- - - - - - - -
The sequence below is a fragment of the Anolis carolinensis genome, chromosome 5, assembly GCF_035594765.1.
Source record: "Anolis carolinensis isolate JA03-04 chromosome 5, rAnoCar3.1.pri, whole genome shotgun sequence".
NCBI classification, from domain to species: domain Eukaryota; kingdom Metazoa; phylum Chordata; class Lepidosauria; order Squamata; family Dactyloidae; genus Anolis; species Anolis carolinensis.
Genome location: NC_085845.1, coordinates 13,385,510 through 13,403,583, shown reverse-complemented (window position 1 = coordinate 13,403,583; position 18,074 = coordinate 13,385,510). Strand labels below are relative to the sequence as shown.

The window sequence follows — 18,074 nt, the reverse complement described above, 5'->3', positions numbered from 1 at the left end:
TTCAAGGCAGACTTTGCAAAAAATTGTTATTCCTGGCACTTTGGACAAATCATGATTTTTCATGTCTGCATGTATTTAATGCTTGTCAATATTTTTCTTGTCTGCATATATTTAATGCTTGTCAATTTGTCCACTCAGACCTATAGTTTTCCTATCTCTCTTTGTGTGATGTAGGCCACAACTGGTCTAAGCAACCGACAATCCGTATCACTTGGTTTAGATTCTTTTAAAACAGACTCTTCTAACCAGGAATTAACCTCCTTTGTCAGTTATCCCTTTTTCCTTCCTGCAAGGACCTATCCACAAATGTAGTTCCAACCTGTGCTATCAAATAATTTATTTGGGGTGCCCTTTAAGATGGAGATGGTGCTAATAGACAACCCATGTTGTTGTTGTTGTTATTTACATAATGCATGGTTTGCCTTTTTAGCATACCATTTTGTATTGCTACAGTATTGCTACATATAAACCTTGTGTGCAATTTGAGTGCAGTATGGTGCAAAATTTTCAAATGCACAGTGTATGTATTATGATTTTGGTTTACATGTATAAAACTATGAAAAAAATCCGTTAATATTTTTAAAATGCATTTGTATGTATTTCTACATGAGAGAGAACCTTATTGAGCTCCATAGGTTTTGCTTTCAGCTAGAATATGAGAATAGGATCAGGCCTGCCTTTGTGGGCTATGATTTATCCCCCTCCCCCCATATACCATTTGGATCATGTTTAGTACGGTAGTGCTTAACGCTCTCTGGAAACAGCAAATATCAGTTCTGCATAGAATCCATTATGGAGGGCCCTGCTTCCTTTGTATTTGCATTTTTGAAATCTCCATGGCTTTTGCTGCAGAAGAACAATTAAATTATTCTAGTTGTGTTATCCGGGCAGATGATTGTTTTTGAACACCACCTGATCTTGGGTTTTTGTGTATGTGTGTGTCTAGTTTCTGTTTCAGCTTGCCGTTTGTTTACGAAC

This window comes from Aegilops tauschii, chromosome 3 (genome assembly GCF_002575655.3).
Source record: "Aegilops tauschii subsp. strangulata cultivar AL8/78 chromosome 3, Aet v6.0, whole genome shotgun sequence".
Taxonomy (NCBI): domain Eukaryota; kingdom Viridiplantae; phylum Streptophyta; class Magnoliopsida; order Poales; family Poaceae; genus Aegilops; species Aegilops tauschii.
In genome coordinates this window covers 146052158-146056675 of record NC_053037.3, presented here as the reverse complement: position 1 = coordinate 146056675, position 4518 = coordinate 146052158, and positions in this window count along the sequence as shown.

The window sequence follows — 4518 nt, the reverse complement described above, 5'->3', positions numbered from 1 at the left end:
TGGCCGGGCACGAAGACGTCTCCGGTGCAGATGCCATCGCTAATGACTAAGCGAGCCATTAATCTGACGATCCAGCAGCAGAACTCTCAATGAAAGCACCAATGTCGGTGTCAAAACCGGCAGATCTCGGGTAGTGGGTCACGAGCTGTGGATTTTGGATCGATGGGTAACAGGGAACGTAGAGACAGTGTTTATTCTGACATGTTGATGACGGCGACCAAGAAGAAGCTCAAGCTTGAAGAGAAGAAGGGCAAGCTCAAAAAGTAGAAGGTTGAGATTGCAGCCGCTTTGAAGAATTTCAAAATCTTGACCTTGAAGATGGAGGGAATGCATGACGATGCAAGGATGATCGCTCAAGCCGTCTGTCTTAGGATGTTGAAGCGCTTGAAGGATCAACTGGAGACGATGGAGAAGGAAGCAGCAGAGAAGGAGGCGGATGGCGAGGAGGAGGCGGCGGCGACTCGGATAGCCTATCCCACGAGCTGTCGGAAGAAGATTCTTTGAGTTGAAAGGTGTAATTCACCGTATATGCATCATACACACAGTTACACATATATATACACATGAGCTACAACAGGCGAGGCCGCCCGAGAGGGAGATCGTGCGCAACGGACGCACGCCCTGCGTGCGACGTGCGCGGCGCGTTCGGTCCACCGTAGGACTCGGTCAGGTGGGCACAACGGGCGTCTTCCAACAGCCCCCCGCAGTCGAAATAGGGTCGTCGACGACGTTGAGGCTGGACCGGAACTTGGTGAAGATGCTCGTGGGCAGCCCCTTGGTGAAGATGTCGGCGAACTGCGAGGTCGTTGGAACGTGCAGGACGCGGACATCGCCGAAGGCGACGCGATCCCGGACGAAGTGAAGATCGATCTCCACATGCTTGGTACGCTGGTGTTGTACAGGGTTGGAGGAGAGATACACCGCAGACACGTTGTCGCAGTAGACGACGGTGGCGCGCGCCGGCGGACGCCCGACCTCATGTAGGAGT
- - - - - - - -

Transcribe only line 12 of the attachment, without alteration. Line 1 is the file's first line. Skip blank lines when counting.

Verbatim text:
TGGCCGGGCACGAAGACGTCTCCGGTGCAGATGCCATCGCTAATGACTAAGCGAGCCATTAATCTGACGATCCAGCAGCAGAACTCTCAATGAAAGCACCAATGTCGGTGTCAAAACCGGCAGATCTCGGGTAGTGGGTCACGAGCTGTGGATTTTGGATCGATGGGTAACAGGGAACGTAGAGACAGTGTTTATTCTGACATGTTGATGACGGCGACCAAGAAGAAGCTCAAGCTTGAAGAGAAGAAGGGCAAGCTCAAAAAGTAGAAGGTTGAGATTGCAGCCGCTTTGAAGAATTTCAAAATCTTGACCTTGAAGATGGAGGGAATGCATGACGATGCAAGGATGATCGCTCAAGCCGTCTGTCTTAGGATGTTGAAGCGCTTGAAGGATCAACTGGAGACGATGGAGAAGGAAGCAGCAGAGAAGGAGGCGGATGGCGAGGAGGAGGCGGCGGCGACTCGGATAGCCTATCCCACGAGCTGTCGGAAGAAGATTCTTTGAGTTGAAAGGTGTAATTCACCGTATATGCATCATACACACAGTTACACATATATATACACATGAGCTACAACAGGCGAGGCCGCCCGAGAGGGAGATCGTGCGCAACGGACGCACGCCCTGCGTGCGACGTGCGCGGCGCGTTCGGTCCACCGTAGGACTCGGTCAGGTGGGCACAACGGGCGTCTTCCAACAGCCCCCCGCAGTCGAAATAGGGTCGTCGACGACGTTGAGGCTGGACCGGAACTTGGTGAAGATGCTCGTGGGCAGCCCCTTGGTGAAGATGTCGGCGAACTGCGAGGTCGTTGGAACGTGCAGGACGCGGACATCGCCGAAGGCGACGCGATCCCGGACGAAGTGAAGATCGATCTCCACATGCTTGGTACGCTGGTGTTGTACAGGGTTGGAGGAGAGATACACCGCAGACACGTTGTCGCAGTAGACGACGGTGGCGCGCGCCGGCGGACGCCCGACCTCATGTAGGAGT